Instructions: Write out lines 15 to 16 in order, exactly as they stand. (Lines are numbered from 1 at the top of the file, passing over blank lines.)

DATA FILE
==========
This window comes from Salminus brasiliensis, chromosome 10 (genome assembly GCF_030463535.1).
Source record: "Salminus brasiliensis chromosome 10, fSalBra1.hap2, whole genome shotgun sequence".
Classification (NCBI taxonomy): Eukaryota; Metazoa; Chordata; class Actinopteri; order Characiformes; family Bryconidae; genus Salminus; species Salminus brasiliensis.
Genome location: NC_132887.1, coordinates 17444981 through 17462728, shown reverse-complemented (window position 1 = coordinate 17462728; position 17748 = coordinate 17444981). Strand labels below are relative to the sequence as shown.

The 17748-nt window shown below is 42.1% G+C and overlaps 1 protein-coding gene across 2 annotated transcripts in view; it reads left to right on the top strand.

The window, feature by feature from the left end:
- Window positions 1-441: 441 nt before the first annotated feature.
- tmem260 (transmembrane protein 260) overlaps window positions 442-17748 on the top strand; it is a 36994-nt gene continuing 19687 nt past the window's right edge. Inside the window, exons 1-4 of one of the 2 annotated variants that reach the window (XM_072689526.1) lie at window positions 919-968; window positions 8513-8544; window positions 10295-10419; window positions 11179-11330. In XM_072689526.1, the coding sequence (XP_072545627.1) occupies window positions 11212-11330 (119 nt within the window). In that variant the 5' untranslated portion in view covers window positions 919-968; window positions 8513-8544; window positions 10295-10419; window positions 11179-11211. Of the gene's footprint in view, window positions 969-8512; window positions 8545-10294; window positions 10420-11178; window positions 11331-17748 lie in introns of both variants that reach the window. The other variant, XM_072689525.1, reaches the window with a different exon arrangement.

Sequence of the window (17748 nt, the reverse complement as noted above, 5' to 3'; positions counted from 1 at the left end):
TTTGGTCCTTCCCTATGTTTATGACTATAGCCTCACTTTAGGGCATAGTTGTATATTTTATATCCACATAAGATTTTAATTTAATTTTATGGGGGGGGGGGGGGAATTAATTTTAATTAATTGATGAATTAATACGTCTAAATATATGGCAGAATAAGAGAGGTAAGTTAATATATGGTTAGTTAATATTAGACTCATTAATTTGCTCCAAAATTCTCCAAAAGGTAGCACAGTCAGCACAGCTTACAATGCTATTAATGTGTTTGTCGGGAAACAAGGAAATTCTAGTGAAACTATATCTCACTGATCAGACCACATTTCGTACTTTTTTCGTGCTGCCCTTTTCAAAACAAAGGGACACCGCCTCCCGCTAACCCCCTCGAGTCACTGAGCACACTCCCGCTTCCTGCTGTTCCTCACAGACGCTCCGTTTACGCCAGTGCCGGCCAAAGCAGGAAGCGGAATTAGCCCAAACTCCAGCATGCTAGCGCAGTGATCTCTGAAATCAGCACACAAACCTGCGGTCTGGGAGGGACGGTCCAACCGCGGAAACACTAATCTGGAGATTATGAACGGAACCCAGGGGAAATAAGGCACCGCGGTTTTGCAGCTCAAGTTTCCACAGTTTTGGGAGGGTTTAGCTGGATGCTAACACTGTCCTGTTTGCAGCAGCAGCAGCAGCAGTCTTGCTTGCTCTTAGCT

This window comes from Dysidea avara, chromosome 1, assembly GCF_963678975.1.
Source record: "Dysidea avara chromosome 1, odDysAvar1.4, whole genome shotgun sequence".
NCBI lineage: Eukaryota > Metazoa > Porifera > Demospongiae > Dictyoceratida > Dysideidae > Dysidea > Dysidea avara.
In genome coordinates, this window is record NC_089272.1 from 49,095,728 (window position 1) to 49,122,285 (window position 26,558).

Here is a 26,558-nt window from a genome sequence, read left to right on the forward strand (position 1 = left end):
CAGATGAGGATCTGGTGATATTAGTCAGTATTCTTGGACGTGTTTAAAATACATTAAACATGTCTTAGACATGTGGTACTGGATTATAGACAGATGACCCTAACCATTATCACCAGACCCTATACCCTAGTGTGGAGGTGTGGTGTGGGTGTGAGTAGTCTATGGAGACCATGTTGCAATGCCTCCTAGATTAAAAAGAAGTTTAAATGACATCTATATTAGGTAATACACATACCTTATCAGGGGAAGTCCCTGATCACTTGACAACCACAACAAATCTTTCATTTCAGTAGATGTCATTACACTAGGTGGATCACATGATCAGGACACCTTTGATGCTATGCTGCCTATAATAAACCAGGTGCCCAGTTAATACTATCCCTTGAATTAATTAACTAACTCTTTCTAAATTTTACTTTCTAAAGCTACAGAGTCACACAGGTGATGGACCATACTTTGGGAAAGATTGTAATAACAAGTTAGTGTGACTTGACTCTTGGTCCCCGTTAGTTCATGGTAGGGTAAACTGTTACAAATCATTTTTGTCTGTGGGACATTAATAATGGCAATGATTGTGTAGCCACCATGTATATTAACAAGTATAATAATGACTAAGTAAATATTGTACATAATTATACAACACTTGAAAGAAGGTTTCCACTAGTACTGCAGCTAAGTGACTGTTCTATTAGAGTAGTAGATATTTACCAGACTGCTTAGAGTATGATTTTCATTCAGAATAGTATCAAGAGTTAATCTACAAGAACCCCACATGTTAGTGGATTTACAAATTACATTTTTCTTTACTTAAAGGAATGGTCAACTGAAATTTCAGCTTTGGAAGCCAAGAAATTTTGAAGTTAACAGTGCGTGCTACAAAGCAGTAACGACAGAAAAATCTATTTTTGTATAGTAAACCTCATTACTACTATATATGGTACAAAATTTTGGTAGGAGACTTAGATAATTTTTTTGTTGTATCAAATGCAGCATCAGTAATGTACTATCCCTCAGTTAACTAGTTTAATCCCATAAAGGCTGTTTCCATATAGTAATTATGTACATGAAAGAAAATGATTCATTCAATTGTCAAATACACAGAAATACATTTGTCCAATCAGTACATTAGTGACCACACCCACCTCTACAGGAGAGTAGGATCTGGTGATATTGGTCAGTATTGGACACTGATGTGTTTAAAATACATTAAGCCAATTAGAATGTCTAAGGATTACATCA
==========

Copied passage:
Here is a 26,558-nt window from a genome sequence, read left to right on the forward strand (position 1 = left end):
CAGATGAGGATCTGGTGATATTAGTCAGTATTCTTGGACGTGTTTAAAATACATTAAACATGTCTTAGACATGTGGTACTGGATTATAGACAGATGACCCTAACCATTATCACCAGACCCTATACCCTAGTGTGGAGGTGTGGTGTGGGTGTGAGTAGTCTATGGAGACCATGTTGCAATGCCTCCTAGATTAAAAAGAAGTTTAAATGACATCTATATTAGGTAATACACATACCTTATCAGGGGAAGTCCCTGATCACTTGACAACCACAACAAATCTTTCATTTCAGTAGATGTCATTACACTAGGTGGATCACATGATCAGGACACCTTTGATGCTATGCTGCCTATAATAAACCAGGTGCCCAGTTAATACTATCCCTTGAATTAATTAACTAACTCTTTCTAAATTTTACTTTCTAAAGCTACAGAGTCACACAGGTGATGGACCATACTTTGGGAAAGATTGTAATAACAAGTTAGTGTGACTTGACTCTTGGTCCCCGTTAGTTCATGGTAGGGTAAACTGTTACAAATCATTTTTGTCTGTGGGACATTAATAATGGCAATGATTGTGTAGCCACCATGTATATTAACAAGTATAATAATGACTAAGTAAATATTGTACATAATTATACAACACTTGAAAGAAGGTTTCCACTAGTACTGCAGCTAAGTGACTGTTCTATTAGAGTAGTAGATATTTACCAGACTGCTTAGAGTATGATTTTCATTCAGAATAGTATCAAGAGTTAATCTACAAGAACCCCACATGTTAGTGGATTTACAAATTACATTTTTCTTTACTTAAAGGAATGGTCAACTGAAATTTCAGCTTTGGAAGCCAAGAAATTTTGAAGTTAACAGTGCGTGCTACAAAGCAGTAACGACAGAAAAATCTATTTTTGTATAGTAAACCTCATTACTACTATATATGGTACAAAATTTTGGTAGGAGACTTAGATAATTTTTTTGTTGTATCAAATGCAGCATCAGTAATGTACTATCCCTCAGTTAACTAGTTTAATCCCATAAAGGCTGTTTCCATATAGTAATTATGTACATGAAAGAAAATGATTCATTCAATTGTCAAATACACAGAAATACATTTGTCCAATCAGTACATTAGTGACCACACCCACCTCTACAGGAGAGTAGGATCTGGTGATATTGGTCAGTATTGGACACTGATGTGTTTAAAATACATTAAGCCAATTAGAATGTCTAAGGATTACATCA